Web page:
U.S. Fed meeting in focus following the collapse of Silicon Valley Bank
During the last two weeks, oil prices have been dominated by the banking crisis since the collapse of Silicon Valley Bank. The support package had provided some temporary relief , however with fears of economic downturn, international oil benchmarks tumbled to its lowest level in three months.
While the oil price collapse has been driven by a huge risk-off move from financial markets, oil market fundamentals have also become a bit more bearish. The crude price structure of Brent and WTI weakened as stocks are rising faster than previously thought, world oil supply should comfortably exceed demand in the first half of the year and the forecast for demand growth is looking more uncertain.
Firstly, let’s take a look at what happened to SVB. Silicon Valley Bank was founded in the 1980s to serve venture capital, with deposits mainly coming from early-stage innovative companies backed by venture capital.
When the cost of capital is low and the yield investors can get on cash is small, these investors are willing to take on greater risk for the promise of a higher yield, so they invest in VC funds. But as interest rates begin to creep up and the yield on cash goes up in tandem, the same investors who once flocked to VC funds are less willing to take on the associated risk if they can find more appealing places to deploy their capital for a better risk-reward. A study conducted by the European Financial Management Association showed that a 1% increase in interest rates reduced venture capital fundraising by 3.2%.
If the business is further along and more likely to attract private equity (PE) investment, the leveraged buyouts that are typical of PE investment require significant debt. The changing interest rate environment will impact the fundraising in a more direct, immediate way.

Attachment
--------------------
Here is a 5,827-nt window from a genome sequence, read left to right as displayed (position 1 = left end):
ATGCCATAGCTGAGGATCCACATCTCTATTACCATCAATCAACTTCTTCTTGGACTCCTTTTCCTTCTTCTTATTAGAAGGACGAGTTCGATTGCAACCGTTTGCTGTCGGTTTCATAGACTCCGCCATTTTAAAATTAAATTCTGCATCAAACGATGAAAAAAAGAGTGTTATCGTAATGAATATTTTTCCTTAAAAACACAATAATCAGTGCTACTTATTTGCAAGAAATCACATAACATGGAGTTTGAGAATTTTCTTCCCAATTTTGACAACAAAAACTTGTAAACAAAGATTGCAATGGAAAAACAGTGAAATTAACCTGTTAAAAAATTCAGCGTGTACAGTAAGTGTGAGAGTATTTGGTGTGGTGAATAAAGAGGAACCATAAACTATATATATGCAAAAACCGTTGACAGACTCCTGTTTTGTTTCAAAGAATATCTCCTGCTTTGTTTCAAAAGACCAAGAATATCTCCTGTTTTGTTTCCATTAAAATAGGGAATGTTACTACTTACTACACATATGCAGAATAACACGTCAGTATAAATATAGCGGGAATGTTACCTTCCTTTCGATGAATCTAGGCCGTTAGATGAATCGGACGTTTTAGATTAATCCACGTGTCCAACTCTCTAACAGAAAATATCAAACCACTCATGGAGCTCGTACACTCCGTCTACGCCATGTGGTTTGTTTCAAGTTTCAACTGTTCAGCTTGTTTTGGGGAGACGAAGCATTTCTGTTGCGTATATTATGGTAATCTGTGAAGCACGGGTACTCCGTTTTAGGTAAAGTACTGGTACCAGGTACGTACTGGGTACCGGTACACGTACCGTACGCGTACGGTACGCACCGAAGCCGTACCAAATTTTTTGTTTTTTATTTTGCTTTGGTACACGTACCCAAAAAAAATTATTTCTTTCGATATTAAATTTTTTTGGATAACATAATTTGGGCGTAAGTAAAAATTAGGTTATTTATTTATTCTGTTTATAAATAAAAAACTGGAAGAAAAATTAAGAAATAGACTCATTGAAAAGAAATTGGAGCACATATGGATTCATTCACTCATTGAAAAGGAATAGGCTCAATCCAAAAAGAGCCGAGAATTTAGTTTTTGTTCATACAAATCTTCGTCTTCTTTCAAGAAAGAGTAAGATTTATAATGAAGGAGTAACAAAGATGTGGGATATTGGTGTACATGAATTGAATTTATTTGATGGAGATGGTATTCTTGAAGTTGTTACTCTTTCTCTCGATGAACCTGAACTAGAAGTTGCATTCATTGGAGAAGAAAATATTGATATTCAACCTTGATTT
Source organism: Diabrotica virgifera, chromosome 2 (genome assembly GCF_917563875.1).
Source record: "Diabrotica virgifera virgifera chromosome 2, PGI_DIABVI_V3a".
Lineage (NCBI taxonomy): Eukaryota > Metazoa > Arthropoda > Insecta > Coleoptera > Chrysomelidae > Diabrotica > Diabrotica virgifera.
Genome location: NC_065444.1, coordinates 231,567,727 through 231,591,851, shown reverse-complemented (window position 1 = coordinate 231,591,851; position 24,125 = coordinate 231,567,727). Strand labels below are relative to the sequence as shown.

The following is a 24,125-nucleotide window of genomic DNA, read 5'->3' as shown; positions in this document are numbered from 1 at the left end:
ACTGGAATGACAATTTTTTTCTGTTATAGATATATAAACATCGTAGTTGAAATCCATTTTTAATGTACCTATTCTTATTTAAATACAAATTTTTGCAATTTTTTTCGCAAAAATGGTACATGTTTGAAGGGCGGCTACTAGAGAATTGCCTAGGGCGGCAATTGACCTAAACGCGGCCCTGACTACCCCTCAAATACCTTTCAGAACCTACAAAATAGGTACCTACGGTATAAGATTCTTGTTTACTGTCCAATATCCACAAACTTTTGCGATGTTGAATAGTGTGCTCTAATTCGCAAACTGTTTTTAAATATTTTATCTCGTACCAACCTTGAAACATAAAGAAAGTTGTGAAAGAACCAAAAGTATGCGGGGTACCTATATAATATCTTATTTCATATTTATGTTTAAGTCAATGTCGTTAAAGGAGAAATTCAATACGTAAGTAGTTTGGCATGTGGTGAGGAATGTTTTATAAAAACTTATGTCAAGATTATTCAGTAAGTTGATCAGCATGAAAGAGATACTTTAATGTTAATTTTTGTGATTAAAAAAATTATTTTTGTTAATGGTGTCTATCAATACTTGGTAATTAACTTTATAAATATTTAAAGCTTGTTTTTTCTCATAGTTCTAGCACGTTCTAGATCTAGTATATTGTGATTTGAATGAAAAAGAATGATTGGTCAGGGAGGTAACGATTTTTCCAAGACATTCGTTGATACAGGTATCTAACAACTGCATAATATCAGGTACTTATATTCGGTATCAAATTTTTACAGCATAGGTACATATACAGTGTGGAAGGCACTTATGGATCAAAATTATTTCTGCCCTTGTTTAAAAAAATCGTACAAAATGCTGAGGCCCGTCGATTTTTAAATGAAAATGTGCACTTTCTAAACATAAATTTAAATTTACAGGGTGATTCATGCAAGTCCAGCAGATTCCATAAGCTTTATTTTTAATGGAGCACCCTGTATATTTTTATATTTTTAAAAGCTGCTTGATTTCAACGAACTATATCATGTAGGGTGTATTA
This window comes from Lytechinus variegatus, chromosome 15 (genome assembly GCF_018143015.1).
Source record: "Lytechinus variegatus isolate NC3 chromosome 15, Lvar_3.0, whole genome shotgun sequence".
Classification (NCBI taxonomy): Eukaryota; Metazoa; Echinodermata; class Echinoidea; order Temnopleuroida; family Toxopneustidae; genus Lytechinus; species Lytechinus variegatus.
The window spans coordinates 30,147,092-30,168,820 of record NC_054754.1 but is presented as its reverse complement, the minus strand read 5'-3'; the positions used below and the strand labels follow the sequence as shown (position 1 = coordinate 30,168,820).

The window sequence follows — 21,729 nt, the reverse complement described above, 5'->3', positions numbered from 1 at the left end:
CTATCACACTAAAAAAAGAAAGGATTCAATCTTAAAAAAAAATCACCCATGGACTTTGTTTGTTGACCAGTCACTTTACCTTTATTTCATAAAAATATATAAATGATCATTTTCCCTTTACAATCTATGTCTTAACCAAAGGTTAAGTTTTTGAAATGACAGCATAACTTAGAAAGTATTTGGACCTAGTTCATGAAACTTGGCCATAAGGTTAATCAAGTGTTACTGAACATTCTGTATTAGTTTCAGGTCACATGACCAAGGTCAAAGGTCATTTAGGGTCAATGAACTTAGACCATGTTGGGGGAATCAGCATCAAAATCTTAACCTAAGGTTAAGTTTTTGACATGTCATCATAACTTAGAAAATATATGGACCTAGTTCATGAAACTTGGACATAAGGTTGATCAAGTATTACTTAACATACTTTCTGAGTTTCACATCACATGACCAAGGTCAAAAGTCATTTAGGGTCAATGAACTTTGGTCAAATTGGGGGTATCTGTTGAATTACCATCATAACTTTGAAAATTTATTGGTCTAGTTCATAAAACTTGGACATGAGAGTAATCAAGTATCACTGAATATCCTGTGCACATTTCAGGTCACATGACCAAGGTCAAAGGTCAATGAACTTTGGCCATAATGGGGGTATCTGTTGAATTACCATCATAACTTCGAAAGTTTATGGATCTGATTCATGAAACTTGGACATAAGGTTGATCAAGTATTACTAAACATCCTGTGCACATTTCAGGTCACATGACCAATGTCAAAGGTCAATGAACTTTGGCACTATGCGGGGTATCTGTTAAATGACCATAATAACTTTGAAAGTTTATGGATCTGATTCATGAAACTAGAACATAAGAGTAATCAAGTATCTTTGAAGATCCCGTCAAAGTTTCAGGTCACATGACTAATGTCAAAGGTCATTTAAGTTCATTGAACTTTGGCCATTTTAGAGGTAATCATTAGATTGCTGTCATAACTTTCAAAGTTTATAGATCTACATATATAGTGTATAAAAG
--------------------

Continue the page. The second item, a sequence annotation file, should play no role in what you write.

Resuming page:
Given the direct correlation between interest rates and investment, and as the Fed has been aggressively raising rates in a bid to tame soaring inflation, these venture-backed companies had to channel more cash towards repaying debt, that forced companies to draw down on deposits held by SVB to fund their operations and growth. On the other hand, SVB had a massive share of its assets invested in fixed-income securities, such as U.S. government bonds. Customers of SVB were withdrawing their deposits beyond what it could pay using its cash reserves, and so to help meet its obligations the bank decided to sell $21 billion of its securities portfolio at a loss of $1.8 billion. This news had sparked the bank run.
while a broader contagion is unlikely, it’s reflecting the fact that the fed rate hike is already slowing down the economy and further interest rate hikes will likely cause a recession. For fresh cues, market participants will keenly watch out for the next Fed meeting scheduled on Wednesday and Thursday
On the physical market, oil stocks are building at a faster rate than expected. According to the IEA, In January, OECD industry oil stocks rose by 54.8 mb, four times more than the five-year average stock builds. Preliminary data for the US, Europe and Japan show a 7.8 mb build in industry stocks in February.
Asian markets again proved more resilient than western prices, with the JPX Dubai and ICE Brent futures spread reaching to the highest level in 3 years.
A relatively heavy refinery maintenance schedule depressed the Atlantic Basin’s call on crude and pressured North Sea Dated price differentials. At the same time, Dubai was supported by recovering Asian purchases of Middle Eastern grades as Chinese refineries ramped up runs and product exports as well as rising domestic demand for fuel.